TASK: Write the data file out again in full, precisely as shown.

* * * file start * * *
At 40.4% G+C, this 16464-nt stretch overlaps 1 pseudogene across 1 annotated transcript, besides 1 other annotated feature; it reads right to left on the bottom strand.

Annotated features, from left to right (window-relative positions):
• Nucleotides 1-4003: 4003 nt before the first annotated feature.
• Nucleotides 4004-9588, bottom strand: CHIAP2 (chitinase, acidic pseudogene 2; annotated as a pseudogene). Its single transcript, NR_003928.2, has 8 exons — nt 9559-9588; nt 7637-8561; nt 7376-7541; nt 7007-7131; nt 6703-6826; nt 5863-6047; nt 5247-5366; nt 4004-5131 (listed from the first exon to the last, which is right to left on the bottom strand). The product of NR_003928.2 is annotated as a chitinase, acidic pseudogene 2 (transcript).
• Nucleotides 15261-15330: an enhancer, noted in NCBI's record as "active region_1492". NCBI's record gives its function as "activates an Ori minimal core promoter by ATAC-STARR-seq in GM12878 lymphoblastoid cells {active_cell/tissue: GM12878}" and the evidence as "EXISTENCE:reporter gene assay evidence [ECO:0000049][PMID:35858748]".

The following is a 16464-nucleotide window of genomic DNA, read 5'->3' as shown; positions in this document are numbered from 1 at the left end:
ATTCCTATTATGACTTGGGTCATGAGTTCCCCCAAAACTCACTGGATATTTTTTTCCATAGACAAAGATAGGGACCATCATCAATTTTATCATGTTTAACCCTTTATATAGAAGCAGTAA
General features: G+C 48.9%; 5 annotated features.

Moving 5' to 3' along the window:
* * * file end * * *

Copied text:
At 40.4% G+C, this 16464-nt stretch overlaps 1 pseudogene across 1 annotated transcript, besides 1 other annotated feature; it reads right to left on the bottom strand.

Annotated features, from left to right (window-relative positions):
• Nucleotides 1-4003: 4003 nt before the first annotated feature.
• Nucleotides 4004-9588, bottom strand: CHIAP2 (chitinase, acidic pseudogene 2; annotated as a pseudogene). Its single transcript, NR_003928.2, has 8 exons — nt 9559-9588; nt 7637-8561; nt 7376-7541; nt 7007-7131; nt 6703-6826; nt 5863-6047; nt 5247-5366; nt 4004-5131 (listed from the first exon to the last, which is right to left on the bottom strand). The product of NR_003928.2 is annotated as a chitinase, acidic pseudogene 2 (transcript).
• Nucleotides 15261-15330: an enhancer, noted in NCBI's record as "active region_1492". NCBI's record gives its function as "activates an Ori minimal core promoter by ATAC-STARR-seq in GM12878 lymphoblastoid cells {active_cell/tissue: GM12878}" and the evidence as "EXISTENCE:reporter gene assay evidence [ECO:0000049][PMID:35858748]".

The following is a 16464-nucleotide window of genomic DNA, read 5'->3' as shown; positions in this document are numbered from 1 at the left end:
ATTCCTATTATGACTTGGGTCATGAGTTCCCCCAAAACTCACTGGATATTTTTTTCCATAGACAAAGATAGGGACCATCATCAATTTTATCATGTTTAACCCTTTATATAGAAGCAGTAA
General features: G+C 48.9%; 5 annotated features.

Moving 5' to 3' along the window: